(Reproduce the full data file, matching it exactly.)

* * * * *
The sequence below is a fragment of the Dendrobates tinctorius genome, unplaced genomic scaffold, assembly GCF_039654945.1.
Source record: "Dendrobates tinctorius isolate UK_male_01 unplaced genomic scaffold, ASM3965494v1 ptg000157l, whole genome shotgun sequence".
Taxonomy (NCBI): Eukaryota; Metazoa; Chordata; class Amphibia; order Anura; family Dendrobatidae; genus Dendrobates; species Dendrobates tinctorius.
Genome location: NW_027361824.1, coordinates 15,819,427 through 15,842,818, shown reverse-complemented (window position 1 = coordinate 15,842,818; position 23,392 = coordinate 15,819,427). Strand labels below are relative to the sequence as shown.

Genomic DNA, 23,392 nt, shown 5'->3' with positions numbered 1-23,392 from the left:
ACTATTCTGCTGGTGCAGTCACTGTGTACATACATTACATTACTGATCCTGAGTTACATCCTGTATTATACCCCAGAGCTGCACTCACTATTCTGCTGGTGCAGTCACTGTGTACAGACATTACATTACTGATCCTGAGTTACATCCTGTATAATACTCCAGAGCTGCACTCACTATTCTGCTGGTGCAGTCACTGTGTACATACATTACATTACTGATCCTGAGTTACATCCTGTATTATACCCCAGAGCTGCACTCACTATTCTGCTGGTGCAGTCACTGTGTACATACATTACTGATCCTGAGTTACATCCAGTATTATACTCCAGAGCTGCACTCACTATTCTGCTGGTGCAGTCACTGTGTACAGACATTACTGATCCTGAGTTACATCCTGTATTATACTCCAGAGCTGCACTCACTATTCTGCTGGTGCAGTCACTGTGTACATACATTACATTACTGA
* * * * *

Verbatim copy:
The sequence below is a fragment of the Dendrobates tinctorius genome, unplaced genomic scaffold, assembly GCF_039654945.1.
Source record: "Dendrobates tinctorius isolate UK_male_01 unplaced genomic scaffold, ASM3965494v1 ptg000157l, whole genome shotgun sequence".
Taxonomy (NCBI): Eukaryota; Metazoa; Chordata; class Amphibia; order Anura; family Dendrobatidae; genus Dendrobates; species Dendrobates tinctorius.
Genome location: NW_027361824.1, coordinates 15,819,427 through 15,842,818, shown reverse-complemented (window position 1 = coordinate 15,842,818; position 23,392 = coordinate 15,819,427). Strand labels below are relative to the sequence as shown.

Genomic DNA, 23,392 nt, shown 5'->3' with positions numbered 1-23,392 from the left:
ACTATTCTGCTGGTGCAGTCACTGTGTACATACATTACATTACTGATCCTGAGTTACATCCTGTATTATACCCCAGAGCTGCACTCACTATTCTGCTGGTGCAGTCACTGTGTACAGACATTACATTACTGATCCTGAGTTACATCCTGTATAATACTCCAGAGCTGCACTCACTATTCTGCTGGTGCAGTCACTGTGTACATACATTACATTACTGATCCTGAGTTACATCCTGTATTATACCCCAGAGCTGCACTCACTATTCTGCTGGTGCAGTCACTGTGTACATACATTACTGATCCTGAGTTACATCCAGTATTATACTCCAGAGCTGCACTCACTATTCTGCTGGTGCAGTCACTGTGTACAGACATTACTGATCCTGAGTTACATCCTGTATTATACTCCAGAGCTGCACTCACTATTCTGCTGGTGCAGTCACTGTGTACATACATTACATTACTGA